The stud device of the invention is basically a radially enlarged flange or saddle portion 12 with an upstanding, somewhat centrally disposed threaded shank 14 secured to the flange. As shown in FIGS. 2 and 3, the side profile of the flange is arcuate or saddle-shaped to conform to the curvature of the various cable surface. For purposes to be described later herein, the uppermost surface of the flange 12 may advantageously be provided with radially extending serrations 24 and the lowermost surface may be provided with a low profile, polygonally shaped protuberance 22.
The nut and washer assembly 16 includes a somewhat conventional nut 18 with a washer 20 secured, but free to rotate relative to the nut, by an upwardly swaged, tubular extension 26 on the nut. Attention is directed to the innermost periphery 28 of the washer and to the outermost periphery, comprising a plurality of downwardly extending teeth 30. Region 28 of the washer is conically shaped, presenting a spring section that can be resiliently compressed as downward clamping force is applied to the assembly 16. Teeth 30 are preferably of a length or longitudinal extent sufficient to penetrate completely through the thickness of the outer polymeric sheath 42 and into aggressive, conductive contact with the shield 44. Attention is particularly directed to the extremities of the teeth 30 which are shown to include a pair of sharp points 32 interconnected by a shallow, arcuate edge surface 34. Thus, a means is created, by the arcuate edge surface 34, for limiting the penetration of points 32 into the conductive shield 44. The depth of penetration is so limited to allow embedment in the shield but not complete penetration therethrough.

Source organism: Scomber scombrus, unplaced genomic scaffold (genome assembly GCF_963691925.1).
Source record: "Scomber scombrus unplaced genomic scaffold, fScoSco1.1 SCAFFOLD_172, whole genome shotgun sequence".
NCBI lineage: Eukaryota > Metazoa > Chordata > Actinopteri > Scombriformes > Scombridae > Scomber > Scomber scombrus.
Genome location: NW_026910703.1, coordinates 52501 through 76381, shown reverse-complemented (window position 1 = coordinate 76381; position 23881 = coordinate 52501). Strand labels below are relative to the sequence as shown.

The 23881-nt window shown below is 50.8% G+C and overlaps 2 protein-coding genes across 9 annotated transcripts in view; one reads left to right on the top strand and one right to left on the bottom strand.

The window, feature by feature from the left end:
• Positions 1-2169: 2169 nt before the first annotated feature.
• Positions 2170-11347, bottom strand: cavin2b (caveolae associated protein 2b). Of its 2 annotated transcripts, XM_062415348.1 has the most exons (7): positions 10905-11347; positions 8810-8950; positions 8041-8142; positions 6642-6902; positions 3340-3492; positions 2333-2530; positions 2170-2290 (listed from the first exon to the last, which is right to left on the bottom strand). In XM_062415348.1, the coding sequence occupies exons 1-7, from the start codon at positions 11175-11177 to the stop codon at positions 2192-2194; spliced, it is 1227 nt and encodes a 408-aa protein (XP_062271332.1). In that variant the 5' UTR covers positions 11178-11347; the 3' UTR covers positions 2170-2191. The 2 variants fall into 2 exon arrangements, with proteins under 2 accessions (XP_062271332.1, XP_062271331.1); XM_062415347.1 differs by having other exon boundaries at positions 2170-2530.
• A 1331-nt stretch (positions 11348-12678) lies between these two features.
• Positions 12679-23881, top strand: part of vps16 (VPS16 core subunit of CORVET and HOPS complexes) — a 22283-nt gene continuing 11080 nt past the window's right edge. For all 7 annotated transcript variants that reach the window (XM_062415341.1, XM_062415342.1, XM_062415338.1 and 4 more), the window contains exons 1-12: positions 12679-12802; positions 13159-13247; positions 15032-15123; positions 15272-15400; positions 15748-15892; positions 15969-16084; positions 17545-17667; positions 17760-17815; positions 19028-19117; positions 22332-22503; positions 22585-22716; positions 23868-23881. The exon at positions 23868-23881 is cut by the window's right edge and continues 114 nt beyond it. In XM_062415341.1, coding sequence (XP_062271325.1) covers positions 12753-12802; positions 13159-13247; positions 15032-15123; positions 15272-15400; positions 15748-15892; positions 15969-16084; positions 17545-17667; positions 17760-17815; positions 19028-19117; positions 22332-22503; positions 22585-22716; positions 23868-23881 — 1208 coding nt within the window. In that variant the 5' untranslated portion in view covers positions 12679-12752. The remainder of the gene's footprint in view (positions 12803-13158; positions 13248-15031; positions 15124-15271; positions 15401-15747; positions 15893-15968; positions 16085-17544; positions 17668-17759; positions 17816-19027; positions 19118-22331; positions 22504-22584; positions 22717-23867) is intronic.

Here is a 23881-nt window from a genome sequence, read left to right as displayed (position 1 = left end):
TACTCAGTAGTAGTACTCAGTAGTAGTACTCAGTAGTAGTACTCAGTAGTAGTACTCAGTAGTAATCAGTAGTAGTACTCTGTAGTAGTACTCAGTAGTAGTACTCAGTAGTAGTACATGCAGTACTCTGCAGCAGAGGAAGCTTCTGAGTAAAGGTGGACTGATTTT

In order to enhance the effectiveness of the assembly 10, the stud is preferably constructed of a conductive material, such as bronze, while the washer is configured of a highly conductive, hardenable material, such as beryllium copper, in order to obtain the spring desired in the joint.
The various structural details of the assembly 10 and the accompanying advantageous functions thereof, will be clear upon a detailed analysis of the assembly in operation while viewing FIGS. 2 and 8 in addition to the figures showing the structural features in detail. The stud device is first positioned so that the saddle-like flange 12 is interposed between the inner or lowermost surface of the shield 44 and the mylar covering 48. This may be accomplished by a longitudinal slit in the polymeric sheath and shield on one side of the cable and the formation of a hole 50 on the opposite side, with the conductors being bent downwardly away from the aperture permitting the insertion of the shank 14 upwardly therethrough. Alternatively, the stud may simply be inserted beneath the shield 44 along the longitudinal slit.